Microsoft Defender Antivirus fixes a reported vulnerability about a month ago, although some experts discovered his symptoms about 8 years ago. This vulnerability allowed arbitrary malicious code to run without triggering antivirus alerts.
The principle of the vulnerability is relatively simple – it allowed malware files to be placed in folders that Microsoft Defender cannot access. Such folders are usually used to host normal programs that cause antivirus false positives for various reasons, so they need to be excluded from scanning.
The problem with this approach is that the registry entry listing such exclusions was available to the Everyone group, which means local users could view it regardless of their permissions. Knowing in advance exactly where Microsoft Defender wouldn’t look, all that was left to do was place the malware in those locations. Accordingly, only those who had physical access to the computer could exploit this vulnerability.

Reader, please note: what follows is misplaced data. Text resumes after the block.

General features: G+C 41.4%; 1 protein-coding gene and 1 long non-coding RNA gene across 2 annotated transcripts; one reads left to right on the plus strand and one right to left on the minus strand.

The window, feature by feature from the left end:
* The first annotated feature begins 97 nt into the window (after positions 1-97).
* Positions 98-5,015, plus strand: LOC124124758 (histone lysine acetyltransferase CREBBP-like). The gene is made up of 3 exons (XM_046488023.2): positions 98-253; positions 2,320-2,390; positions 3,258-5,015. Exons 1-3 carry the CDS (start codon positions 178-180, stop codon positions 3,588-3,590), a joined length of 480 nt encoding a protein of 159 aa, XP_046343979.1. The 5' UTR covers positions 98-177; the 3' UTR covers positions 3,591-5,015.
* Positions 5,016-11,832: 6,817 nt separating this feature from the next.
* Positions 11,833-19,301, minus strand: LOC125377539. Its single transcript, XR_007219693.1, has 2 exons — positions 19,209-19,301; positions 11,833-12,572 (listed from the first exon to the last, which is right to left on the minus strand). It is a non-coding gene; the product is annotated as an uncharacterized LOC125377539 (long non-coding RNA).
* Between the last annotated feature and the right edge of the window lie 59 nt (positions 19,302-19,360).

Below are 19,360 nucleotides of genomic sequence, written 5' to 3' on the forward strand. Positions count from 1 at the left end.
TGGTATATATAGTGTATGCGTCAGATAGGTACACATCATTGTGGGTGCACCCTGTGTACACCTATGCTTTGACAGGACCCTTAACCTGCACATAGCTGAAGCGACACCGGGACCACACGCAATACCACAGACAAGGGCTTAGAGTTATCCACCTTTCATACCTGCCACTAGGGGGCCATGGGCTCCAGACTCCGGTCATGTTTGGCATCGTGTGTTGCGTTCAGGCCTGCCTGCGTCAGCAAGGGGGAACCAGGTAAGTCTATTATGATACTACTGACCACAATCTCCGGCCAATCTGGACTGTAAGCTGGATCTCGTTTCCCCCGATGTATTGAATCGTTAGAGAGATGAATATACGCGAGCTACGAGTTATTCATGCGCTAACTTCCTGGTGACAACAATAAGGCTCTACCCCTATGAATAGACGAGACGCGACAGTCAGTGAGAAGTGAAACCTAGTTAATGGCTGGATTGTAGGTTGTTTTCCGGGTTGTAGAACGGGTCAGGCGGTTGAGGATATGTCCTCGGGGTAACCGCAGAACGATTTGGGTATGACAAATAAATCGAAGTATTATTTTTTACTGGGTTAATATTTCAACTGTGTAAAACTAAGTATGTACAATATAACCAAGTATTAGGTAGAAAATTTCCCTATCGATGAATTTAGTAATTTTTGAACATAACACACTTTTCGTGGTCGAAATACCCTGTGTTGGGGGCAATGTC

After the resource Beeping computer Citing cybersecurity expert SecGuru_OTX, this vulnerability has now been fixed. SentinelOne specialist Antonio Cocomazzi suggested the problem was fixed with a Windows update released on Tuesday. However, analyst Will Dormann indicated that some system permissions settings changed without installing Windows updates – it may have been done by Microsoft Defender.
The vulnerability reportedly affected Windows 10 21H1 and Windows 10 21H2 systems, but was not observed in Windows 11.